In the February 2009 issue of Campus Counsel, we published an article exploring the growth of cloud computing, and considering some of the many issues related to the adoption and use of cloud computing technologies by higher learning institutions.
The article noted that Lakehead University was an early adopter of cloud technologies in the educational setting. In late 2006, Lakehead decided to move its staff and students from an internally-managed Microsoft Exchange platform to a cloud-based email, calendar and communications platform managed by Google, Inc.
In response, the Lakehead University Faculty Association grieved the decision, claiming that the move to an externally managed service operated by a U.S.-based company impugned the faculty’s right to privacy in their personal and professional communications, which right was protected by the faculty’s collective agreement with the institution.
In a decision released a few weeks ago, the arbitrator who heard the grievance concluded that the outsourcing of the communications service did result in a somewhat increased risk to the privacy of the faculty association members’ communications. However the arbitrator also noted that, from the privacy and confidentiality perspectives, all email systems–whether internally managed or externally hosted–are an inherently weak method of communication, fraught with insecurities, and that email should be considered “as confidential as are postcards.” In this light, and in light of the specific language of the collective agreement’s provisions, the arbitrator concluded that the right to privacy provided in the agreement could not be an absolute one. On this analysis, the arbitrator dismissed the faculty association’s grievance.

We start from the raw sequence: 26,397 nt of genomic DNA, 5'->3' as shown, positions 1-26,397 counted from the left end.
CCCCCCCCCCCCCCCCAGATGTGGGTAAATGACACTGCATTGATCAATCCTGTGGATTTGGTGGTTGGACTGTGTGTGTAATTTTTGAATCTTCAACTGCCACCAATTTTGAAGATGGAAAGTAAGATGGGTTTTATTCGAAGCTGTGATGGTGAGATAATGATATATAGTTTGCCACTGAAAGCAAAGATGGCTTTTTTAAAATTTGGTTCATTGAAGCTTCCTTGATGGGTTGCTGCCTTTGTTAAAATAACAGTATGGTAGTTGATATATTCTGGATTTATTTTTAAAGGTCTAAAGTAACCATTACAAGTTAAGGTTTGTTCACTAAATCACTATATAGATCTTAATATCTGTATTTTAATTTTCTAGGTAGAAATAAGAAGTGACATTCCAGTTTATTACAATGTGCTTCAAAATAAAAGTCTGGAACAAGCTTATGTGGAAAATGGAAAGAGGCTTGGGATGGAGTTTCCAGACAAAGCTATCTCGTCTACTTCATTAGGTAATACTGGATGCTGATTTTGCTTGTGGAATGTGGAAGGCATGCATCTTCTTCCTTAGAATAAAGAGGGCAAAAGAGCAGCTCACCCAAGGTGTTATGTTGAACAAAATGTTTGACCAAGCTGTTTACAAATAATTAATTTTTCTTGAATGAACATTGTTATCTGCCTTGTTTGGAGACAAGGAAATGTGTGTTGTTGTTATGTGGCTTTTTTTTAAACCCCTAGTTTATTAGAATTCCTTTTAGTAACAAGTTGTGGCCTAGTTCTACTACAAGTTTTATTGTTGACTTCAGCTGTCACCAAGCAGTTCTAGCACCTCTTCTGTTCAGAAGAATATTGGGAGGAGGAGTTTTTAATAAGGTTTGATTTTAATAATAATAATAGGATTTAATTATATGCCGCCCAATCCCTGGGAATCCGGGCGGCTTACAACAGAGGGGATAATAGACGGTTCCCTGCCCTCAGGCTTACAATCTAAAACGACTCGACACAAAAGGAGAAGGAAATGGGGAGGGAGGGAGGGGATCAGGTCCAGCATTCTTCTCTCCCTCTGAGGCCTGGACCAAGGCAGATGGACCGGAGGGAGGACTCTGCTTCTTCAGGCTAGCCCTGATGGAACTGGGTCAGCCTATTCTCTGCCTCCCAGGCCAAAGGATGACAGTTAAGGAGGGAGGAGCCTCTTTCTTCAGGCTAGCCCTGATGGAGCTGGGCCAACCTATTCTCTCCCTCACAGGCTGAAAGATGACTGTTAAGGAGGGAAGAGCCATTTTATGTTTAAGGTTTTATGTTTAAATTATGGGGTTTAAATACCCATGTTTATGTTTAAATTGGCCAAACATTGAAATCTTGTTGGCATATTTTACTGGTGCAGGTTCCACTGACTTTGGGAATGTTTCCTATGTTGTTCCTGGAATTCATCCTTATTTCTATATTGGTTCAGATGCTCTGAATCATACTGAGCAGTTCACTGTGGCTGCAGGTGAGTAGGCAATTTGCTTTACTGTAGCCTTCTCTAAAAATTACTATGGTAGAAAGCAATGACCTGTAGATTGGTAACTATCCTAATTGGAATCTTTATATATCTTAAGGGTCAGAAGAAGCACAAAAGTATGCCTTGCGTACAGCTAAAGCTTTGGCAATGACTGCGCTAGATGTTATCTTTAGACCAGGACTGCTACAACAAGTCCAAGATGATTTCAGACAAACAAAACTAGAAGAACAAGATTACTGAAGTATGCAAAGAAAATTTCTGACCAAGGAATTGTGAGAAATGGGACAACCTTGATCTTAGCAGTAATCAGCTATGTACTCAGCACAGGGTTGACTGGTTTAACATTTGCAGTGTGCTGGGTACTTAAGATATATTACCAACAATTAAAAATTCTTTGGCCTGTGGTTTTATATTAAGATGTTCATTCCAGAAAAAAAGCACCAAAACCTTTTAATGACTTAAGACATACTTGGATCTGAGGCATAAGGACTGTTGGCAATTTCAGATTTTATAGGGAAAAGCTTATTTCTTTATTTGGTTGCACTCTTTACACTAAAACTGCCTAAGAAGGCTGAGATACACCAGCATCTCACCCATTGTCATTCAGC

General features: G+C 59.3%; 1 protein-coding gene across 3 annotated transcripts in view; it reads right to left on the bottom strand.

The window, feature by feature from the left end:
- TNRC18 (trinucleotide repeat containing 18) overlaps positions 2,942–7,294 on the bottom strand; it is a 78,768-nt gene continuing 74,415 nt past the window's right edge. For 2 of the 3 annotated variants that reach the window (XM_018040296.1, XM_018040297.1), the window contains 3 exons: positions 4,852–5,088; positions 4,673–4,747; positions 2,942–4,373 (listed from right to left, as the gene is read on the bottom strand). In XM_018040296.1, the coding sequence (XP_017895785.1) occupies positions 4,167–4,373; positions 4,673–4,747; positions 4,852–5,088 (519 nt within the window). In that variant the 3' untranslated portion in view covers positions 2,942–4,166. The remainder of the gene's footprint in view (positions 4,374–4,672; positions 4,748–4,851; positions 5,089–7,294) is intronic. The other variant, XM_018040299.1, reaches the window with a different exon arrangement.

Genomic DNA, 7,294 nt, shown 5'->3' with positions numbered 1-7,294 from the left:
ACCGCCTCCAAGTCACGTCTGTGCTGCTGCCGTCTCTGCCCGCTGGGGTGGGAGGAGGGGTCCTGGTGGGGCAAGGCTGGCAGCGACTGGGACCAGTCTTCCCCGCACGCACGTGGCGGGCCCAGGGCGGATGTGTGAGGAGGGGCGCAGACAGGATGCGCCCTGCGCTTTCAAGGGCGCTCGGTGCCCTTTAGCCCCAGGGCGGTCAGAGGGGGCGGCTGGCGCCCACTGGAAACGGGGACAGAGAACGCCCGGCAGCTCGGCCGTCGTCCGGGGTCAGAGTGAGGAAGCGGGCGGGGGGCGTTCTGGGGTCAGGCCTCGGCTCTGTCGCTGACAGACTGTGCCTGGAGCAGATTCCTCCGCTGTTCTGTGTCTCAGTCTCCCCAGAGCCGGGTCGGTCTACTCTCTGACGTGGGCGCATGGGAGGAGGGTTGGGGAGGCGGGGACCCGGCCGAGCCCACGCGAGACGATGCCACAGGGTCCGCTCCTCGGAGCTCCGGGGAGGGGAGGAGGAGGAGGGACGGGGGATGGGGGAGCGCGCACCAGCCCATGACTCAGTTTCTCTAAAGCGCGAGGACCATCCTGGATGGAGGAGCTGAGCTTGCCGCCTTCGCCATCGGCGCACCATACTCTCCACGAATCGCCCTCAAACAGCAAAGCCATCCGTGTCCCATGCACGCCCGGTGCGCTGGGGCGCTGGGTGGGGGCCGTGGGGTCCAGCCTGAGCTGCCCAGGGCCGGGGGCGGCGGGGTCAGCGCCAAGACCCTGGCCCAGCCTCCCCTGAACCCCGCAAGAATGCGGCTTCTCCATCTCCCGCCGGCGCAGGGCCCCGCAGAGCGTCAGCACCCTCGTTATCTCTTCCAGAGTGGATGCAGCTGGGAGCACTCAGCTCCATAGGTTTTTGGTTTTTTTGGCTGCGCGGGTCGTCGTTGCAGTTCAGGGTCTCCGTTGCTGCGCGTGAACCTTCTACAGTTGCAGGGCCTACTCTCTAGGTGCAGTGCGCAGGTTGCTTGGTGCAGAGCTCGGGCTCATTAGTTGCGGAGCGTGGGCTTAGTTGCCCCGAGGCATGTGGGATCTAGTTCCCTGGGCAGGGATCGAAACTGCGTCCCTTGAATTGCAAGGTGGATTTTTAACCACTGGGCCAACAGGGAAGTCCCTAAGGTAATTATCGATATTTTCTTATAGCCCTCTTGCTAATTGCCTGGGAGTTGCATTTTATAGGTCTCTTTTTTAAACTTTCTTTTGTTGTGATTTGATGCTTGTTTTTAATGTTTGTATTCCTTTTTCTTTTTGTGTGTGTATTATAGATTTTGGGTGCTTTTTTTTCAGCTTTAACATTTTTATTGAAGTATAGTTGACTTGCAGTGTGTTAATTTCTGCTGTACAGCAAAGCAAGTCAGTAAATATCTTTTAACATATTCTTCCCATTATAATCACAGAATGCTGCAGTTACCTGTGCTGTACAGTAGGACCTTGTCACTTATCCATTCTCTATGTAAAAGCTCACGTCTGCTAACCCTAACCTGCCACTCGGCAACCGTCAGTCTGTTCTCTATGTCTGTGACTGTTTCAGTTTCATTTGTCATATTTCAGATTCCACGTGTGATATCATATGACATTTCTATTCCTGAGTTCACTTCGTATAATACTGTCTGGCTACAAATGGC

This is an interesting decision, and some might construe it as removing a potential hurdle to the adoption of cloud computing systems in higher learning institutions. However, we view the value of the decision as being much more limited: the arbitrator’s conclusions weighed heavily upon both the specific wording of the collective agreement, and the faculty association’s involvement in the development of email policies that acknowledged–even prior to Lakehead’s migration to Google’s cloud services–that email was an inherently insecure method of communication.
What the decision does illustrate, however, is one of the points made in our original article: that the adoption of a cloud service model is a significant endeavour with wide reaching implications which often arise in a number of unexpected areas. As such, it is important to gather the right personnel–including an experienced legal team–comfortable in tackling the complex issues that commonly arise in such service acquisitions.